The video shows that Google wants possible consumers of the Glass to see it in public places, social events, and hear about it from neighbors, families, and friends. Through postmodernism and new media, the video has been able to achieve this intended marketing approach.
Early adopters have shown that the Glass is wearable and practical and thus offers inspiration for the public. The new media have demonstrated that normal people can also wear the device and still manage to look ‘cool’ even in wedding ceremonies. The postmodern advertisement of Google Glass aims to show that ordinary people can control the device and look and feel ‘cool’ in it.
Thus, couples in the video depict that Google Glass would become a normal device for different types of functions and situations. In addition, consumers want to highlight that the Glass is less obtrusive relative to cameras and mobile phones, specifically when snapping photos and recording videos. New media in a postmodern era have allowed users to manage fragmented aspects of consumer interaction with products.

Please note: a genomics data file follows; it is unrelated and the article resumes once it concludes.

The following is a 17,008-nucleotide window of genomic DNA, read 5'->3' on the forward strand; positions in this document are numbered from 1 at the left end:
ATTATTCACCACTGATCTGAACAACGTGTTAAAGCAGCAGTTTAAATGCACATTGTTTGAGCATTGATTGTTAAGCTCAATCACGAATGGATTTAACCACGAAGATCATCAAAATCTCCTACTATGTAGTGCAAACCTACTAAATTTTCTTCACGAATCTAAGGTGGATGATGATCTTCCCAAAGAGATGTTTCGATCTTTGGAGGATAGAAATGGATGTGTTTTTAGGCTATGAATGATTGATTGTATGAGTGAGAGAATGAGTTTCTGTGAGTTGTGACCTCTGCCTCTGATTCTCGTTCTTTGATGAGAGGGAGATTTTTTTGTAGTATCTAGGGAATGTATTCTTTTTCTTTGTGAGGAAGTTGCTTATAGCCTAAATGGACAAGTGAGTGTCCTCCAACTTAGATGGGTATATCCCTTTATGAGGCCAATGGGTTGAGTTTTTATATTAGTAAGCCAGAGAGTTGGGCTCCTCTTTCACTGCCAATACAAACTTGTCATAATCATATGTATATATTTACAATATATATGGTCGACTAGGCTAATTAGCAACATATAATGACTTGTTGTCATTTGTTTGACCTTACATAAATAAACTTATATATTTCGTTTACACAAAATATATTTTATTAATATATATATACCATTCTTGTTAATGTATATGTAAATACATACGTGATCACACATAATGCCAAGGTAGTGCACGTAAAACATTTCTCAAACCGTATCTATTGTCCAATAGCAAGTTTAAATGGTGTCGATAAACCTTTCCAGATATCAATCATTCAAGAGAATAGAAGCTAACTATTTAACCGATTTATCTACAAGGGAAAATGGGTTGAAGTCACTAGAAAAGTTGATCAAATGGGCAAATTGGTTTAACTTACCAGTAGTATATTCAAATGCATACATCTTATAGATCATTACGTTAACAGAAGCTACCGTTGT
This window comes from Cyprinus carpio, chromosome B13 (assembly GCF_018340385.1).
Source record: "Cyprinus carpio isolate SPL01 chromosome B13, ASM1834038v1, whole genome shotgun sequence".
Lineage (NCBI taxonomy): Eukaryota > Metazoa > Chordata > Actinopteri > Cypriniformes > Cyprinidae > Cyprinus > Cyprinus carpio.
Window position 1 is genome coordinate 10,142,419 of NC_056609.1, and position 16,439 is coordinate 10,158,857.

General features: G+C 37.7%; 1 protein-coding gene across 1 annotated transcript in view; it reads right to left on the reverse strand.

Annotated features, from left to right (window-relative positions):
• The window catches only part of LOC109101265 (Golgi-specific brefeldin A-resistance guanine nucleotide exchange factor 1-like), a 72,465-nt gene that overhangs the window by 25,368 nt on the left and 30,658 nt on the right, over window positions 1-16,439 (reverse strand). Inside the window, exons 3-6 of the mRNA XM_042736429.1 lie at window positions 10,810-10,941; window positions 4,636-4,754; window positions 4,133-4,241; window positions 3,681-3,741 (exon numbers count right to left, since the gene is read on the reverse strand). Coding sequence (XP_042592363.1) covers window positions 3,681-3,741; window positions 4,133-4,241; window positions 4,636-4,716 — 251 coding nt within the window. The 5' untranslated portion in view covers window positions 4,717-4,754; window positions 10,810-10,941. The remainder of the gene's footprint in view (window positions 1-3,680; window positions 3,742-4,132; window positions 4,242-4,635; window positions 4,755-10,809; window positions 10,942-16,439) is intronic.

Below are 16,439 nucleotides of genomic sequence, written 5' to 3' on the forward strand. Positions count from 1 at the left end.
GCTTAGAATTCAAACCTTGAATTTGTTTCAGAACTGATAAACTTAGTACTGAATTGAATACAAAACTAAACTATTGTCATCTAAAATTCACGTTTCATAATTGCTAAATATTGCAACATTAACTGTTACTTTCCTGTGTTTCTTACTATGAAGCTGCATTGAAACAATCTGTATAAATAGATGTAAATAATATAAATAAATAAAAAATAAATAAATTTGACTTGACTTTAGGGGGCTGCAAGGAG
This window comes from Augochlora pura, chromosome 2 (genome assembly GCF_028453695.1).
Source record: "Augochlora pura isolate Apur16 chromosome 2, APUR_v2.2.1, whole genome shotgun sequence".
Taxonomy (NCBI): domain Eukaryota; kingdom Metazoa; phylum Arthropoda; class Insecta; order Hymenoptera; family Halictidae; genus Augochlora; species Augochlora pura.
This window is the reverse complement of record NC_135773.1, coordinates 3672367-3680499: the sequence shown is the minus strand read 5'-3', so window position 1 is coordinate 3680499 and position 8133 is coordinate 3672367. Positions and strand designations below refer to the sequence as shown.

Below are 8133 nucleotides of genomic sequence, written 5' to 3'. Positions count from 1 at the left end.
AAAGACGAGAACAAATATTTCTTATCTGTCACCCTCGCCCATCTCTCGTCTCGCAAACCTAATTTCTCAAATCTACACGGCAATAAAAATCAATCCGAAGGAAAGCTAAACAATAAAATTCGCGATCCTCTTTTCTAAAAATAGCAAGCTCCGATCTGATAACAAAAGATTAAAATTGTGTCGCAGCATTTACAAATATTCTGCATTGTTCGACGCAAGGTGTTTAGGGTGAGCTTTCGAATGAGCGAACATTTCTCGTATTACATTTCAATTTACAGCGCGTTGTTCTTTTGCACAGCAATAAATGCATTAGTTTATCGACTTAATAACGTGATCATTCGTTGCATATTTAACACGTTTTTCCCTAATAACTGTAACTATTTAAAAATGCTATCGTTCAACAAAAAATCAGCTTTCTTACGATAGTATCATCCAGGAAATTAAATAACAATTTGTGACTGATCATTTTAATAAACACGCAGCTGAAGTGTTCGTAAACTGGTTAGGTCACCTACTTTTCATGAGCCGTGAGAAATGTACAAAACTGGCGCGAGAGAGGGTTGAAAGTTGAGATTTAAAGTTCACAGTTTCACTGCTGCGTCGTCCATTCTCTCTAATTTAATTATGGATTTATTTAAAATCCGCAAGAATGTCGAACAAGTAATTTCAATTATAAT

In conclusion, video advertisement creates an experience with new media in a postmodernism era because it finally inspires normal consumers to embrace Google Glass. The video manages to drive the popular culture noted in postmodern advertisement, and thus, it becomes difficult to distinguish between popular culture and consumerism. Consequently, the popular culture created by the Glass advertisement is most likely to influence purchasing habits.
The video was created by the same product it advertised, and this depicts the role of the new media in enhancing interaction with potential customers and advertisement of the product simultaneously. Ordinary people who watch the video will develop a positive view of the Glass, purchase it, and ensure that it remains present in everyday events and situations.
Appignanesi, Richard and Chris Garratt. Introducing Postmodernism. London: Icon Books, 2007. Print.
Durham, Meenakshi Gigi and Douglas M. Kellner. Media and Cultural Studies: KeyWorks. London: Blackwell, 2001. Print.
O’Shaughnessy, Michael and Jane Stadler. Media and Society. 5th ed. 2012. Oxford: Oxford UP. Print.
Palmer, Dan. Structuralism and Poststructuralism for Beginners. London: For Beginners, 2007. Print.
Strinati, Domimic. Culture and Society: An Introduction to Theories of Popular Culture. New York: Routledge, 2004. Print.
Sturken, Marita and Lisa Cartwright. Practices of Looking: An Introduction to Visual Culture. Oxford: Oxford University Press, 2001. Print.